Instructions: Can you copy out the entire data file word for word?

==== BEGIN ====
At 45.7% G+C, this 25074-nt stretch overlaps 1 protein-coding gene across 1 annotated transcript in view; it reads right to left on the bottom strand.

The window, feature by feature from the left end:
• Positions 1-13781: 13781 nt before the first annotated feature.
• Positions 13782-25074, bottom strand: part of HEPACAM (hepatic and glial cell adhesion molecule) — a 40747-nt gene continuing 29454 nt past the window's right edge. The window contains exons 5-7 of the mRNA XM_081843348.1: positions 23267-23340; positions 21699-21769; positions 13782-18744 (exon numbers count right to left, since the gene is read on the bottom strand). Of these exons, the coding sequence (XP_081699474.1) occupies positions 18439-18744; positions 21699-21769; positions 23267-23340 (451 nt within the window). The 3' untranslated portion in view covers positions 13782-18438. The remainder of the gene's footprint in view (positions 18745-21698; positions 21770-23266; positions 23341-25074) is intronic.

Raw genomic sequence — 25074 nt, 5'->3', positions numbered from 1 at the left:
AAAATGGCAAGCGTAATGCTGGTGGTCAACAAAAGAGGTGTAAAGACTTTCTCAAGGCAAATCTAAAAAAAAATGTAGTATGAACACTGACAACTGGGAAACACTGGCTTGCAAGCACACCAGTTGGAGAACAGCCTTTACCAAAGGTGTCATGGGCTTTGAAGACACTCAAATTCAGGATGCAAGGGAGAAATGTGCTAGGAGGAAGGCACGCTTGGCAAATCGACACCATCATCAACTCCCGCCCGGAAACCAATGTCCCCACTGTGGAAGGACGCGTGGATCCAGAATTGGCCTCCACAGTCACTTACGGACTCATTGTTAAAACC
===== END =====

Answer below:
At 45.7% G+C, this 25074-nt stretch overlaps 1 protein-coding gene across 1 annotated transcript in view; it reads right to left on the bottom strand.

The window, feature by feature from the left end:
• Positions 1-13781: 13781 nt before the first annotated feature.
• Positions 13782-25074, bottom strand: part of HEPACAM (hepatic and glial cell adhesion molecule) — a 40747-nt gene continuing 29454 nt past the window's right edge. The window contains exons 5-7 of the mRNA XM_081843348.1: positions 23267-23340; positions 21699-21769; positions 13782-18744 (exon numbers count right to left, since the gene is read on the bottom strand). Of these exons, the coding sequence (XP_081699474.1) occupies positions 18439-18744; positions 21699-21769; positions 23267-23340 (451 nt within the window). The 3' untranslated portion in view covers positions 13782-18438. The remainder of the gene's footprint in view (positions 18745-21698; positions 21770-23266; positions 23341-25074) is intronic.

Raw genomic sequence — 25074 nt, 5'->3', positions numbered from 1 at the left:
AAAATGGCAAGCGTAATGCTGGTGGTCAACAAAAGAGGTGTAAAGACTTTCTCAAGGCAAATCTAAAAAAAAATGTAGTATGAACACTGACAACTGGGAAACACTGGCTTGCAAGCACACCAGTTGGAGAACAGCCTTTACCAAAGGTGTCATGGGCTTTGAAGACACTCAAATTCAGGATGCAAGGGAGAAATGTGCTAGGAGGAAGGCACGCTTGGCAAATCGACACCATCATCAACTCCCGCCCGGAAACCAATGTCCCCACTGTGGAAGGACGCGTGGATCCAGAATTGGCCTCCACAGTCACTTACGGACTCATTGTTAAAACC